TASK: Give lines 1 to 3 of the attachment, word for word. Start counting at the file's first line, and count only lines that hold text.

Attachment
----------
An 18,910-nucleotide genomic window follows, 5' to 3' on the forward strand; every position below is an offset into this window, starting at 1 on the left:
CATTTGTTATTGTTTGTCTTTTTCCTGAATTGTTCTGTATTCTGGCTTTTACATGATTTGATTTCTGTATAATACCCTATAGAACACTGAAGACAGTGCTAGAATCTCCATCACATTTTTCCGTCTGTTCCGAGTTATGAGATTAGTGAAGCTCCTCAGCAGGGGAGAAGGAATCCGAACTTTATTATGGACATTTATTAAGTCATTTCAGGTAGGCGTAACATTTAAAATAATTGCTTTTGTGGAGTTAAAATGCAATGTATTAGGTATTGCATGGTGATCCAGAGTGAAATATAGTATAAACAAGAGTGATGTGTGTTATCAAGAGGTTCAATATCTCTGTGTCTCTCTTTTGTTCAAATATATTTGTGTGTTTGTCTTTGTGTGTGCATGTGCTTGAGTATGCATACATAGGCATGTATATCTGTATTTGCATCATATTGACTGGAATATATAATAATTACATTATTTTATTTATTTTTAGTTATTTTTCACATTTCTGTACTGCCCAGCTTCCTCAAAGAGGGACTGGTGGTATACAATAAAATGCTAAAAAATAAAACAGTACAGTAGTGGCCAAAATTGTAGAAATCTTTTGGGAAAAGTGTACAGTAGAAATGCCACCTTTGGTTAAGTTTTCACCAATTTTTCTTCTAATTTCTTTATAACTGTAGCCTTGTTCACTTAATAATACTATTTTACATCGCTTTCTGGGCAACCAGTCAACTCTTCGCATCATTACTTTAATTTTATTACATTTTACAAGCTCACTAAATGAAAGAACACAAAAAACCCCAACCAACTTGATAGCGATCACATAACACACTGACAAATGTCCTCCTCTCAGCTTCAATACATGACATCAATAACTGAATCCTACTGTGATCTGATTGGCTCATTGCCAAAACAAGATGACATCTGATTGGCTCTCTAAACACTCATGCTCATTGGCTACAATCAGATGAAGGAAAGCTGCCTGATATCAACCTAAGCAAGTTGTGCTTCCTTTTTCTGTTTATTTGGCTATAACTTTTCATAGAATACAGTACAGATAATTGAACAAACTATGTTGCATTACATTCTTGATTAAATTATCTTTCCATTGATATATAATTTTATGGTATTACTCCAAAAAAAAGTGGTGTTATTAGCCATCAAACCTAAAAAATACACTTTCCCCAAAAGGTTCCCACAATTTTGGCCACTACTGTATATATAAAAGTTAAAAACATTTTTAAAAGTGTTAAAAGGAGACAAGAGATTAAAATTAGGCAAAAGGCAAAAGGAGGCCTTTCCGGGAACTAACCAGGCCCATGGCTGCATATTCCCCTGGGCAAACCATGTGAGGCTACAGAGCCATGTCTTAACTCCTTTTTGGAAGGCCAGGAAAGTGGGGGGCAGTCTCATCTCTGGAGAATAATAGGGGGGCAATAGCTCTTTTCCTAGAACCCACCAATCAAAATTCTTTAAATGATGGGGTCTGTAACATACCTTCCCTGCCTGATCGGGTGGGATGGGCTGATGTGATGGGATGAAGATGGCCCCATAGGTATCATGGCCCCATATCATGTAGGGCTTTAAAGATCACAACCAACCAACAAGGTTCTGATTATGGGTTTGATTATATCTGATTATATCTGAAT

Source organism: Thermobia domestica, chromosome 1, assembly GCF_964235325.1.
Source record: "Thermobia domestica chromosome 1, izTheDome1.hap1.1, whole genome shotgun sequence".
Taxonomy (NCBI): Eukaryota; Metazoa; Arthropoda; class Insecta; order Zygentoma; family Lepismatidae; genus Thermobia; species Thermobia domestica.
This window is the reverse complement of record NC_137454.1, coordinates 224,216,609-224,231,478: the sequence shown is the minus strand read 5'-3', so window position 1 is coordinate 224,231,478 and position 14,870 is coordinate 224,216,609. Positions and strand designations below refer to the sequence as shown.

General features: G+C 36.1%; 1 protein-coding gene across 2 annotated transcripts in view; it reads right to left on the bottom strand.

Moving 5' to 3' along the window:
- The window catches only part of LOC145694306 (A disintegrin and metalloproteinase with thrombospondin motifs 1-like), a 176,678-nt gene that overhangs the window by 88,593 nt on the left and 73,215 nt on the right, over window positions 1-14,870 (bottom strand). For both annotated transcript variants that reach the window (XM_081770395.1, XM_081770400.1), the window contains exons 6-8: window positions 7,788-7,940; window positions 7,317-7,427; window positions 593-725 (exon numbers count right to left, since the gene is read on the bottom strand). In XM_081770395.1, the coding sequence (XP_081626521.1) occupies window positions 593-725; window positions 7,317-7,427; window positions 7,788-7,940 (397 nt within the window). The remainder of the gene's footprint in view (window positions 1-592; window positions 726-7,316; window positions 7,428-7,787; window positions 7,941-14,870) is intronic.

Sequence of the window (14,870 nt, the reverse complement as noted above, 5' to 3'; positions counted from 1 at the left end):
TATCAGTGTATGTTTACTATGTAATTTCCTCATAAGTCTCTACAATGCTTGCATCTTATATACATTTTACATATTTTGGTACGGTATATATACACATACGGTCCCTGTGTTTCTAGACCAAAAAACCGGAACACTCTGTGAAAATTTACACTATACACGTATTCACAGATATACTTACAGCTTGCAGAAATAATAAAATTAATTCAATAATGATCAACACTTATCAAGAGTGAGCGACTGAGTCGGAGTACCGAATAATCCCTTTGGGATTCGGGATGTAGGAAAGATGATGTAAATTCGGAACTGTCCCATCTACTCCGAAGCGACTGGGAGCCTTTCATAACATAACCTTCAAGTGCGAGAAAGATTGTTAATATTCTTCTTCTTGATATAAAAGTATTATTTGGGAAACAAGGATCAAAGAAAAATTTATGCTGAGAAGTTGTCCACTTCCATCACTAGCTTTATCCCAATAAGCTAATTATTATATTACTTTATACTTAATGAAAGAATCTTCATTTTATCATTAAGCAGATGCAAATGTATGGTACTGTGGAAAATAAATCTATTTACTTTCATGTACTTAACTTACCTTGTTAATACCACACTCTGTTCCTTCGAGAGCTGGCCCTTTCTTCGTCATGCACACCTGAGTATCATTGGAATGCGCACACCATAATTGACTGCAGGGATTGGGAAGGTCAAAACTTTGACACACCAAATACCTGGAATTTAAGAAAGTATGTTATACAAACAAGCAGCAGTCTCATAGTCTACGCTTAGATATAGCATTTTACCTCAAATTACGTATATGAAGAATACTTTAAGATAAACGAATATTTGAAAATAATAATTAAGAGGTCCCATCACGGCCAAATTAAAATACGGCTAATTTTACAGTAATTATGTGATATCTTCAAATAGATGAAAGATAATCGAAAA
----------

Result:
An 18,910-nucleotide genomic window follows, 5' to 3' on the forward strand; every position below is an offset into this window, starting at 1 on the left:
CATTTGTTATTGTTTGTCTTTTTCCTGAATTGTTCTGTATTCTGGCTTTTACATGATTTGATTTCTGTATAATACCCTATAGAACACTGAAGACAGTGCTAGAATCTCCATCACATTTTTCCGTCTGTTCCGAGTTATGAGATTAGTGAAGCTCCTCAGCAGGGGAGAAGGAATCCGAACTTTATTATGGACATTTATTAAGTCATTTCAGGTAGGCGTAACATTTAAAATAATTGCTTTTGTGGAGTTAAAATGCAATGTATTAGGTATTGCATGGTGATCCAGAGTGAAATATAGTATAAACAAGAGTGATGTGTGTTATCAAGAGGTTCAATATCTCTGTGTCTCTCTTTTGTTCAAATATATTTGTGTGTTTGTCTTTGTGTGTGCATGTGCTTGAGTATGCATACATAGGCATGTATATCTGTATTTGCATCATATTGACTGGAATATATAATAATTACATTATTTTATTTATTTTTAGTTATTTTTCACATTTCTGTACTGCCCAGCTTCCTCAAAGAGGGACTGGTGGTATACAATAAAATGCTAAAAAATAAAACAGTACAGTAGTGGCCAAAATTGTAGAAATCTTTTGGGAAAAGTGTACAGTAGAAATGCCACCTTTGGTTAAGTTTTCACCAATTTTTCTTCTAATTTCTTTATAACTGTAGCCTTGTTCACTTAATAATACTATTTTACATCGCTTTCTGGGCAACCAGTCAACTCTTCGCATCATTACTTTAATTTTATTACATTTTACAAGCTCACTAAATGAAAGAACACAAAAAACCCCAACCAACTTGATAGCGATCACATAACACACTGACAAATGTCCTCCTCTCAGCTTCAATACATGACATCAATAACTGAATCCTACTGTGATCTGATTGGCTCATTGCCAAAACAAGATGACATCTGATTGGCTCTCTAAACACTCATGCTCATTGGCTACAATCAGATGAAGGAAAGCTGCCTGATATCAACCTAAGCAAGTTGTGCTTCCTTTTTCTGTTTATTTGGCTATAACTTTTCATAGAATACAGTACAGATAATTGAACAAACTATGTTGCATTACATTCTTGATTAAATTATCTTTCCATTGATATATAATTTTATGGTATTACTCCAAAAAAAAGTGGTGTTATTAGCCATCAAACCTAAAAAATACACTTTCCCCAAAAGGTTCCCACAATTTTGGCCACTACTGTATATATAAAAGTTAAAAACATTTTTAAAAGTGTTAAAAGGAGACAAGAGATTAAAATTAGGCAAAAGGCAAAAGGAGGCCTTTCCGGGAACTAACCAGGCCCATGGCTGCATATTCCCCTGGGCAAACCATGTGAGGCTACAGAGCCATGTCTTAACTCCTTTTTGGAAGGCCAGGAAAGTGGGGGGCAGTCTCATCTCTGGAGAATAATAGGGGGGCAATAGCTCTTTTCCTAGAACCCACCAATCAAAATTCTTTAAATGATGGGGTCTGTAACATACCTTCCCTGCCTGATCGGGTGGGATGGGCTGATGTGATGGGATGAAGATGGCCCCATAGGTATCATGGCCCCATATCATGTAGGGCTTTAAAGATCACAACCAACCAACAAGGTTCTGATTATGGGTTTGATTATATCTGATTATATCTGAAT

Source organism: Thermobia domestica, chromosome 1, assembly GCF_964235325.1.